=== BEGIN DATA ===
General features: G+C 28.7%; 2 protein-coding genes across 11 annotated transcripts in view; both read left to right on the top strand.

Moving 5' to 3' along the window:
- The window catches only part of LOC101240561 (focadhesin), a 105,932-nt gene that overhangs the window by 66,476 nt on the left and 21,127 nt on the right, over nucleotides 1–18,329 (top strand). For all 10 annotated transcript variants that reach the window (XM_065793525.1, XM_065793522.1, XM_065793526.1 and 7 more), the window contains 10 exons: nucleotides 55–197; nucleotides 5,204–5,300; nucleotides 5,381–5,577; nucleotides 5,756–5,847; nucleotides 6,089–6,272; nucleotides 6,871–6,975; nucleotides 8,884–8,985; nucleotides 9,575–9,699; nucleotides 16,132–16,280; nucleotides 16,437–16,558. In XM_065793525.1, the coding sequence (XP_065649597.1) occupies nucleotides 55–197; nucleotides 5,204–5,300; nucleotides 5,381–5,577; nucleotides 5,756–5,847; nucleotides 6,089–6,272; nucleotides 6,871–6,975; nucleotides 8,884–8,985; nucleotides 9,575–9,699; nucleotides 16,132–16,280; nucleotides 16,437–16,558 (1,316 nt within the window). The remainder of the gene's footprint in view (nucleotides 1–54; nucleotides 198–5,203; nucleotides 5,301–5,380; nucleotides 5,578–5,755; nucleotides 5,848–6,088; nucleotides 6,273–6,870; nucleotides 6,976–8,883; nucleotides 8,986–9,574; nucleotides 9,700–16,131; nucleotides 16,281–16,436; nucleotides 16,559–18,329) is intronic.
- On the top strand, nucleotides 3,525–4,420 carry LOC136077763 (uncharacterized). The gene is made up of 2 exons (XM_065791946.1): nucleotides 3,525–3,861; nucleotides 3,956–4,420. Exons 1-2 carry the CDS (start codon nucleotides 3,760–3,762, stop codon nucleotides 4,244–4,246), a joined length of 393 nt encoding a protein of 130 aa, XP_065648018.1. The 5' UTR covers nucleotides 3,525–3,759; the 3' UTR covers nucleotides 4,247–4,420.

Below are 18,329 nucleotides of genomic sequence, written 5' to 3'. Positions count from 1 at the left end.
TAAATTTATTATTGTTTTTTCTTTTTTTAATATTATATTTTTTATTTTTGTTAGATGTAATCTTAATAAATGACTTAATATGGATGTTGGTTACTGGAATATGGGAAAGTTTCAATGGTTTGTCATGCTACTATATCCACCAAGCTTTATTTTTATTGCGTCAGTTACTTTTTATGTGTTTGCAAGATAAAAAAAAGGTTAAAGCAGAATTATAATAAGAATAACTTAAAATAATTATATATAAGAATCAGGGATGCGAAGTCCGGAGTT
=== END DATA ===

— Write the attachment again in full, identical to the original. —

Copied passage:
General features: G+C 28.7%; 2 protein-coding genes across 11 annotated transcripts in view; both read left to right on the top strand.

Moving 5' to 3' along the window:
- The window catches only part of LOC101240561 (focadhesin), a 105,932-nt gene that overhangs the window by 66,476 nt on the left and 21,127 nt on the right, over nucleotides 1–18,329 (top strand). For all 10 annotated transcript variants that reach the window (XM_065793525.1, XM_065793522.1, XM_065793526.1 and 7 more), the window contains 10 exons: nucleotides 55–197; nucleotides 5,204–5,300; nucleotides 5,381–5,577; nucleotides 5,756–5,847; nucleotides 6,089–6,272; nucleotides 6,871–6,975; nucleotides 8,884–8,985; nucleotides 9,575–9,699; nucleotides 16,132–16,280; nucleotides 16,437–16,558. In XM_065793525.1, the coding sequence (XP_065649597.1) occupies nucleotides 55–197; nucleotides 5,204–5,300; nucleotides 5,381–5,577; nucleotides 5,756–5,847; nucleotides 6,089–6,272; nucleotides 6,871–6,975; nucleotides 8,884–8,985; nucleotides 9,575–9,699; nucleotides 16,132–16,280; nucleotides 16,437–16,558 (1,316 nt within the window). The remainder of the gene's footprint in view (nucleotides 1–54; nucleotides 198–5,203; nucleotides 5,301–5,380; nucleotides 5,578–5,755; nucleotides 5,848–6,088; nucleotides 6,273–6,870; nucleotides 6,976–8,883; nucleotides 8,986–9,574; nucleotides 9,700–16,131; nucleotides 16,281–16,436; nucleotides 16,559–18,329) is intronic.
- On the top strand, nucleotides 3,525–4,420 carry LOC136077763 (uncharacterized). The gene is made up of 2 exons (XM_065791946.1): nucleotides 3,525–3,861; nucleotides 3,956–4,420. Exons 1-2 carry the CDS (start codon nucleotides 3,760–3,762, stop codon nucleotides 4,244–4,246), a joined length of 393 nt encoding a protein of 130 aa, XP_065648018.1. The 5' UTR covers nucleotides 3,525–3,759; the 3' UTR covers nucleotides 4,247–4,420.

Below are 18,329 nucleotides of genomic sequence, written 5' to 3'. Positions count from 1 at the left end.
TAAATTTATTATTGTTTTTTCTTTTTTTAATATTATATTTTTTATTTTTGTTAGATGTAATCTTAATAAATGACTTAATATGGATGTTGGTTACTGGAATATGGGAAAGTTTCAATGGTTTGTCATGCTACTATATCCACCAAGCTTTATTTTTATTGCGTCAGTTACTTTTTATGTGTTTGCAAGATAAAAAAAAGGTTAAAGCAGAATTATAATAAGAATAACTTAAAATAATTATATATAAGAATCAGGGATGCGAAGTCCGGAGTT